Antipholus of Ephesus, together with his servant, a goldsmith, and the merchant Balthazar, try to gain entry to his home but are refused entry by Dromio of S:
Either get thee from the door or sit down at the hatch.
Dost thou conjure for wenches? (33–34)
At Balthazar's warning that too much tumult outside his home may endanger Antipholus of E.'s reputation (by drawing his wife's honor into question), the group moves on. Antipholus is determined "to spite [his] wife," so he stalks off to the Porpentine Inn where he knows "a wench of excellent discourse."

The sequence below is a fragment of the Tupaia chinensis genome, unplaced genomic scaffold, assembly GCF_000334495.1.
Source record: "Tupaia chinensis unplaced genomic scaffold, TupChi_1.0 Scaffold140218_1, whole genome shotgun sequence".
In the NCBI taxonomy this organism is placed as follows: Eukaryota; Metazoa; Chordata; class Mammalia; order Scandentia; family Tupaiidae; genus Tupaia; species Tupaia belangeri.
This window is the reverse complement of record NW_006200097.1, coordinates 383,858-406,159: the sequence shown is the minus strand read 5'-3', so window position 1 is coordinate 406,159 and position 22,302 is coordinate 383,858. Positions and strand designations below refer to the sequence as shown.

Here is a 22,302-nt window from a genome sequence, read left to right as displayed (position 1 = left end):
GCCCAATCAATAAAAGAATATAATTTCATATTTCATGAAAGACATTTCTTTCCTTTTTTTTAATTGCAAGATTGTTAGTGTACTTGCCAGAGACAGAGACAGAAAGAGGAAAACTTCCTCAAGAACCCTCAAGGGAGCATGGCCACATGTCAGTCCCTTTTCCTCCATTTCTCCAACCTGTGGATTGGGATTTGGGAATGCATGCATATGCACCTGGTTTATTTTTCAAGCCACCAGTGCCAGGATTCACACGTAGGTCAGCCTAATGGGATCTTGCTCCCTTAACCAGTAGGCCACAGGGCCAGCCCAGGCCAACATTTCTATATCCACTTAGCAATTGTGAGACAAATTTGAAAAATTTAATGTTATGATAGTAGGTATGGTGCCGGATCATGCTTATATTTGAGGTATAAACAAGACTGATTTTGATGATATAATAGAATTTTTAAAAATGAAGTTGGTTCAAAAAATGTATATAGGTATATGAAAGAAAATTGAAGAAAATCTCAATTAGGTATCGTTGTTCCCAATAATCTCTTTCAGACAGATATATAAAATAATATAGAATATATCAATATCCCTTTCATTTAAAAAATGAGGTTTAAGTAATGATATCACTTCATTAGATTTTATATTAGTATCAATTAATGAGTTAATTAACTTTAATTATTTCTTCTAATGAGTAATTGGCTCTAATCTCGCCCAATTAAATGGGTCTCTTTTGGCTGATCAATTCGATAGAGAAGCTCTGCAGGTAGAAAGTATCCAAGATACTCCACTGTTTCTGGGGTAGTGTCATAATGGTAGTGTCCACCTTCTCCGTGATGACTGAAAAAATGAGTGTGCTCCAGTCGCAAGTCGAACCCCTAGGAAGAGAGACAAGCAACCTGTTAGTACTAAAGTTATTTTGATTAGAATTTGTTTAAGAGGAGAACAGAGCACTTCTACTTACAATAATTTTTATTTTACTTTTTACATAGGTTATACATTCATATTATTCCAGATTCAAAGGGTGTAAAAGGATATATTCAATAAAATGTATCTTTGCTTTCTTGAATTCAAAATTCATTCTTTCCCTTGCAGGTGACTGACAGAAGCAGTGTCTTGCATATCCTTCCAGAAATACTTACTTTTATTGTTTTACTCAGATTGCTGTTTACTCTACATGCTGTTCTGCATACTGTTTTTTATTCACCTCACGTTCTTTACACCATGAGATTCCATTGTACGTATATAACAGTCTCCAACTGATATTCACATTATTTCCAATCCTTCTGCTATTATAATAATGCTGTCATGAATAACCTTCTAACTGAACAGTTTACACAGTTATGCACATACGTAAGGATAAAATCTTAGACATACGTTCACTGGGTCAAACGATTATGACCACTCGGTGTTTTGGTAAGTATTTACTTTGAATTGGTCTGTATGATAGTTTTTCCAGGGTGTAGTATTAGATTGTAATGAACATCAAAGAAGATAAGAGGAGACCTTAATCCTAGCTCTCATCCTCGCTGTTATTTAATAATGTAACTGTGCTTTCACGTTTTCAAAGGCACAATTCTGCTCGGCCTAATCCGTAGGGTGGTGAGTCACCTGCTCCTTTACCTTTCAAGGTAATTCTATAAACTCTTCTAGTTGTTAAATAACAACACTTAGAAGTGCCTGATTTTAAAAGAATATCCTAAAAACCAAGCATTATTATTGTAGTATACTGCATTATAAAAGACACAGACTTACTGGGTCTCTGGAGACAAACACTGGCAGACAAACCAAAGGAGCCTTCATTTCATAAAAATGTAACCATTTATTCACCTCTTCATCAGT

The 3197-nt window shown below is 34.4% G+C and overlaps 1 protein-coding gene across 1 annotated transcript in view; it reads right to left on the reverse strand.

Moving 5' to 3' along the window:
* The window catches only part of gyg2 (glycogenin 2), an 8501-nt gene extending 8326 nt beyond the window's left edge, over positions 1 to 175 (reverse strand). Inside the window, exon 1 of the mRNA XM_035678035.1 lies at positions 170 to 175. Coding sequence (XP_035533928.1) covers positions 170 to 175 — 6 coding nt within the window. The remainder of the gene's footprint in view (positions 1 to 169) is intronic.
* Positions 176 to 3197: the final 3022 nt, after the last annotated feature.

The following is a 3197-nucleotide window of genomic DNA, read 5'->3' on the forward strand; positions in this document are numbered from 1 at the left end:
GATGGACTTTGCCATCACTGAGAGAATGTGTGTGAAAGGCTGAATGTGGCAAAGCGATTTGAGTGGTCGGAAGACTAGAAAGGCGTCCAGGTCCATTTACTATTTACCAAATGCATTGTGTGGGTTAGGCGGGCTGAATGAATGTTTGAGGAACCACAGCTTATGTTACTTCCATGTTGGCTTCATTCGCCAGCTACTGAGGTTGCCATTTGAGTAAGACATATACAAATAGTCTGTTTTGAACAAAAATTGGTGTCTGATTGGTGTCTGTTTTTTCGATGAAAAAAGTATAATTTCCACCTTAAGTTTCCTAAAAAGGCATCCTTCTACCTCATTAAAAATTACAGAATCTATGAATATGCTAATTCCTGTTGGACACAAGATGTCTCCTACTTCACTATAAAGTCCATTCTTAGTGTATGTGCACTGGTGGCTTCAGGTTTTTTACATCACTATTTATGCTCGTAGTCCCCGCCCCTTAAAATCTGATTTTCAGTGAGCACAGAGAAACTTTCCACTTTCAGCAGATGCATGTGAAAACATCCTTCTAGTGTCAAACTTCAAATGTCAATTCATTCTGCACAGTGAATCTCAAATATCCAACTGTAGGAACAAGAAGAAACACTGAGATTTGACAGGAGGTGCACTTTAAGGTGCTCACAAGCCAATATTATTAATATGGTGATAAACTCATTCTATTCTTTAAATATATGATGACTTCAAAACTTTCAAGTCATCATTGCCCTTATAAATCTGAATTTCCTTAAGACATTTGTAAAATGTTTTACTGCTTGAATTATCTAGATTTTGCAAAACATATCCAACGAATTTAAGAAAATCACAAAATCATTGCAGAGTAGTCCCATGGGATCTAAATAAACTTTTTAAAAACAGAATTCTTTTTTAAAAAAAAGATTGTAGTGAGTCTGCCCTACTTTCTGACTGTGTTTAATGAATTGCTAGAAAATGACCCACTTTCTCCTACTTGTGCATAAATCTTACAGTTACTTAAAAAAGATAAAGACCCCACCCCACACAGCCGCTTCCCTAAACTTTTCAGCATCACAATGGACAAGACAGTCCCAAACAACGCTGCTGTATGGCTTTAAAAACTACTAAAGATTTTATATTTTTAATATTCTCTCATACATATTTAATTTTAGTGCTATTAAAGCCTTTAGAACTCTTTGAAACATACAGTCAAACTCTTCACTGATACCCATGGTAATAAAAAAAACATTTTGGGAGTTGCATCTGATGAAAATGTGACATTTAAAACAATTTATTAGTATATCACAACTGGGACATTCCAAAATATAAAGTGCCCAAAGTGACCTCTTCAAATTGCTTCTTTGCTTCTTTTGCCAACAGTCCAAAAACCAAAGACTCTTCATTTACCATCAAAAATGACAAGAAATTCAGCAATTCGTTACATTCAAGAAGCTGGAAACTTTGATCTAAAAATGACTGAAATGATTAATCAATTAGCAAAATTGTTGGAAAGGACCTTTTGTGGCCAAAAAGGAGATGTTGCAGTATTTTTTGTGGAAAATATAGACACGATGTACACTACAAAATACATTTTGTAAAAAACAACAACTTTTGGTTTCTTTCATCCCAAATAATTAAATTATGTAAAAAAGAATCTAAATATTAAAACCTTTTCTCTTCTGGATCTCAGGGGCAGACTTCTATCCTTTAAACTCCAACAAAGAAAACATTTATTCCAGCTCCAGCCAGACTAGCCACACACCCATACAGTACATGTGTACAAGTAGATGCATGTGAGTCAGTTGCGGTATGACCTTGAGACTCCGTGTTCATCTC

This scene introduces Antipholus of Ephesus, who has considerably fewer lines in the play than his twin. For him, the "errors" so far are not quite as dislocating as for his brother, since he has not been traveling for years and is in his home environment. Shakespeare changed the orientation of the plot of Comedy of Errors from its source, the 2nd century B.C. Roman comedy by Plautus, the Menaechmi, in this respect. He wished to convey the opening of the play from the point of view of the strangers in this strange land, thus underscoring his theme of total bewilderment brought about by chance aspects of life. Antipholus of E. is moved only to seek revenge in a domestic squabble, his remark on the occasion being the relatively mild: "There is something in the wind."